The House on Thursday narrowly passed a nearly $2 billion spending package to bolster security in the Capitol in the wake of the Jan. 6 riot.

Most Republicans opposed the measure, which passed 213-212, with three Democratic members voting “present” and three opposing the bill. GOP lawmakers cited duplicative spending and objected to a provision that adds the National Guard to the Capitol security force.

It passed a day after Democrats and 35 Republicans voted to create a commission to investigate the Jan. 6 riot.

“This bill is a first step toward having more security for the building that lodges the legislative branch of government,” Rep. Zoe Lofgren, a California Democrat, said.

The Capitol perimeter has been protected by an 8-foot fence since shortly after Jan. 6. That day, hundreds of angry protesters supporting then-President Donald Trump pushed their way into the building, smashing doors and windows and injuring overwhelmed police officers in a quest to track down lawmakers voting to certify Joe Biden the winner of the presidential election.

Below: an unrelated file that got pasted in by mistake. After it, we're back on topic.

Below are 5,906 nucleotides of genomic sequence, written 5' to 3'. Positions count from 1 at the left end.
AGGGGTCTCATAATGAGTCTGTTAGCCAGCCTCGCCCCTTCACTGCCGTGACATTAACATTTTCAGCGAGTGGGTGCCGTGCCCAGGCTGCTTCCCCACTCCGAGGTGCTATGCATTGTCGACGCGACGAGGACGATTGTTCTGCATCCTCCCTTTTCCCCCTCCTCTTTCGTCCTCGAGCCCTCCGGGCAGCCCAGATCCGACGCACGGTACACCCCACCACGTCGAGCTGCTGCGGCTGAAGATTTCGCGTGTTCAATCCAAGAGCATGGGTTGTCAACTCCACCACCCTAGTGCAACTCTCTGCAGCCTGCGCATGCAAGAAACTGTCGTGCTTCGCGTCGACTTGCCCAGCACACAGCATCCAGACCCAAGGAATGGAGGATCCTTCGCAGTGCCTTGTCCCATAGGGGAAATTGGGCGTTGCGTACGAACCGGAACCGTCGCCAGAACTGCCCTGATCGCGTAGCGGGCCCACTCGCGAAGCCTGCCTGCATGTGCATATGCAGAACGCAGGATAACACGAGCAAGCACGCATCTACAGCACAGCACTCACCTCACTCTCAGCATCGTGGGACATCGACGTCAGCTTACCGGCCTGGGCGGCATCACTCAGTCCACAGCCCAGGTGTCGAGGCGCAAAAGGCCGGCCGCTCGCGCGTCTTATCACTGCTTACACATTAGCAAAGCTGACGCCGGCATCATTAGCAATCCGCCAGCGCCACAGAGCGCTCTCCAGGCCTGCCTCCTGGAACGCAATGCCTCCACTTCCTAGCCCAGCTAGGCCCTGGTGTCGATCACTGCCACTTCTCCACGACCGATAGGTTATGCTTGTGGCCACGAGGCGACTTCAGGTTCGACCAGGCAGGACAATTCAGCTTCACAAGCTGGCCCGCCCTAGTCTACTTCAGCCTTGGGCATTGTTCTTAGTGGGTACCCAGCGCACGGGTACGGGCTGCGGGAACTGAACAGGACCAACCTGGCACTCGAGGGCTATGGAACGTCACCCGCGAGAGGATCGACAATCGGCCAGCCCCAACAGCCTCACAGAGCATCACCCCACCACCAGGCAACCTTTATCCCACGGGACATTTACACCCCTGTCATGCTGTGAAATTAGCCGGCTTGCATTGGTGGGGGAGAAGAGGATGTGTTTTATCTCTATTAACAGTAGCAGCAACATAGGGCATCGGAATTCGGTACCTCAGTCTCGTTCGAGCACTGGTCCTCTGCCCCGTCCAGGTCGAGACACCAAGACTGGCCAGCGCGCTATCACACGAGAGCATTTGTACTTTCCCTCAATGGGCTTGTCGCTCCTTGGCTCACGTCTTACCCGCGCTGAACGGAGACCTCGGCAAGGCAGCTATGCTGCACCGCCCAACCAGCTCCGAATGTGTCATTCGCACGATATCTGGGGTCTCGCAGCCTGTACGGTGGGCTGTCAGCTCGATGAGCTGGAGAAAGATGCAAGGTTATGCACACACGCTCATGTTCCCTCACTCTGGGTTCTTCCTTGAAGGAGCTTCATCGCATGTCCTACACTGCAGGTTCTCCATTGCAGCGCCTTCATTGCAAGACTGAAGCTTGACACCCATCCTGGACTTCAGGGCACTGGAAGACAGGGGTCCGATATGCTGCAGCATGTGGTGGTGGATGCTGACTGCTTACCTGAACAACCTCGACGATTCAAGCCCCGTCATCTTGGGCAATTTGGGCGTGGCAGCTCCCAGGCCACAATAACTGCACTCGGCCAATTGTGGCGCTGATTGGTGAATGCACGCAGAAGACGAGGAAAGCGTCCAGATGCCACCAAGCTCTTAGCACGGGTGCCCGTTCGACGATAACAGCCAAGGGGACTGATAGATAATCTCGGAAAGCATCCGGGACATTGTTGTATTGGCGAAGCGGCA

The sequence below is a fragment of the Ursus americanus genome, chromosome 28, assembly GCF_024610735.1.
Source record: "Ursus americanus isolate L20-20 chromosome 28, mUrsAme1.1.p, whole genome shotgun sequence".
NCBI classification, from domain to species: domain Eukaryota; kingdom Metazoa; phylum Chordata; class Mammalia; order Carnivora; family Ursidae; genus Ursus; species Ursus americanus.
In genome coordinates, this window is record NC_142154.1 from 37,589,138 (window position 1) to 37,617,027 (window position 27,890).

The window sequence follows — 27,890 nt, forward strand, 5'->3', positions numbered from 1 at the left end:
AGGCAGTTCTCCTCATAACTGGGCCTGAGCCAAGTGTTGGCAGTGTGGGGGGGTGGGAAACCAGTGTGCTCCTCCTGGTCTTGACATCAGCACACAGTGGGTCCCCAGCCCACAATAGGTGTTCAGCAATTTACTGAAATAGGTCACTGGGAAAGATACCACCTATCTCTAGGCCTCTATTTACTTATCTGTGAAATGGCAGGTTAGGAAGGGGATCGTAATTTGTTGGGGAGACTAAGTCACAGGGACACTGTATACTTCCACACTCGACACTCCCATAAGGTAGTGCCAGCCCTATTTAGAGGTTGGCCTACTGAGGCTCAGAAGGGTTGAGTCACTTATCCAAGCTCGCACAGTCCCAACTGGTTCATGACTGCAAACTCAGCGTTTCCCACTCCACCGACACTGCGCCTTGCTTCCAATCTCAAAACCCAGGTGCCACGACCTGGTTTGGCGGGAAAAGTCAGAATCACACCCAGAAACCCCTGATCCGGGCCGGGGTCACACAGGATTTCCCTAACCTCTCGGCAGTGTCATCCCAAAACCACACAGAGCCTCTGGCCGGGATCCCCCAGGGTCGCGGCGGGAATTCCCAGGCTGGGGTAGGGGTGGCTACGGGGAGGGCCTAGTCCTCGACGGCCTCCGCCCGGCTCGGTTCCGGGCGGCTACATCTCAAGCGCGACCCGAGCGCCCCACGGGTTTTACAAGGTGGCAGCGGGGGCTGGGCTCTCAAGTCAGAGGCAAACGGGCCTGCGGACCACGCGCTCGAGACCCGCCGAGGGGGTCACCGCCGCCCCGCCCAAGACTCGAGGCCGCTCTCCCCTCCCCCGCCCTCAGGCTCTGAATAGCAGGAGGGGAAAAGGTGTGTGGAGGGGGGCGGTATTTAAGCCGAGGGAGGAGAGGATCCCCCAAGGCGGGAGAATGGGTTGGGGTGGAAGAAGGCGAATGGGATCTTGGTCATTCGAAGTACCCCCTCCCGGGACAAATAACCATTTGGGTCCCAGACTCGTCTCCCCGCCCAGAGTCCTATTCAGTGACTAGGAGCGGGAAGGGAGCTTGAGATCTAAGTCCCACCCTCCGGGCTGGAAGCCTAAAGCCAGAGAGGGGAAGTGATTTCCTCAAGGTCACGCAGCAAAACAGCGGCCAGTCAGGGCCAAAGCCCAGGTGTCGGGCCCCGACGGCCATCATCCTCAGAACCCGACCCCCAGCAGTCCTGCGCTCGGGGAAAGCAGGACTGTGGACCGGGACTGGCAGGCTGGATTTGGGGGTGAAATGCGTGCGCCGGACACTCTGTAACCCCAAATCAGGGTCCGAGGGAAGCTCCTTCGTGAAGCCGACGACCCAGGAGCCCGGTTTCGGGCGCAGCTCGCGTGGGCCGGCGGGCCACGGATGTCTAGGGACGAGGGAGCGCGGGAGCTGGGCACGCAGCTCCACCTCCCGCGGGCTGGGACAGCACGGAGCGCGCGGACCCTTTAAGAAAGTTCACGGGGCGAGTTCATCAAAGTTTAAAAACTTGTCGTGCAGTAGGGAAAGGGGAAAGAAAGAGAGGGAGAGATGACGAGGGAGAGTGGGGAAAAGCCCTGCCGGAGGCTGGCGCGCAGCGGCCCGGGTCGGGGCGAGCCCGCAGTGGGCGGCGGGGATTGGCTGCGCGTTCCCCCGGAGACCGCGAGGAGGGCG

Since that day, thousands of National Guard troops have been stationed on the campus for additional protection.

The measure lawmakers passed on Friday aims to replace the permanent fence and the daily presence of the National Guard with improved security and infrastructure that would make the Capitol more resistant to a Jan. 6-style attack.

The House vote was delayed. Democrats control a bare majority, and several liberal lawmakers objected to parts of the bill. Democratic leaders needed the time to twist arms within their own caucus since it appeared Republicans would vote against the bill and leave passage in jeopardy.

The measure would dedicate $529 million to harden the Capitol with stronger doors and windows as well as new screening vestibules for police. It would fund retractable or “pop-up” fencing that could be deployed quickly in the event of another riot.

The measure also includes more than $10 million for police equipment, including body cameras and riot gear, which officers said was lacking on the day of the riots and left them underequipped to fend off the rioters.

A provision in the measure would provide all officers with body cameras but would exclude those on protective detail for lawmakers, including the leadership.

Republicans objected to multiple spending provisions in the bill, among them $200 million to establish a “quick reaction force” within the D.C. National Guard that could be deployed to augment the Capitol Police if the campus came under threat.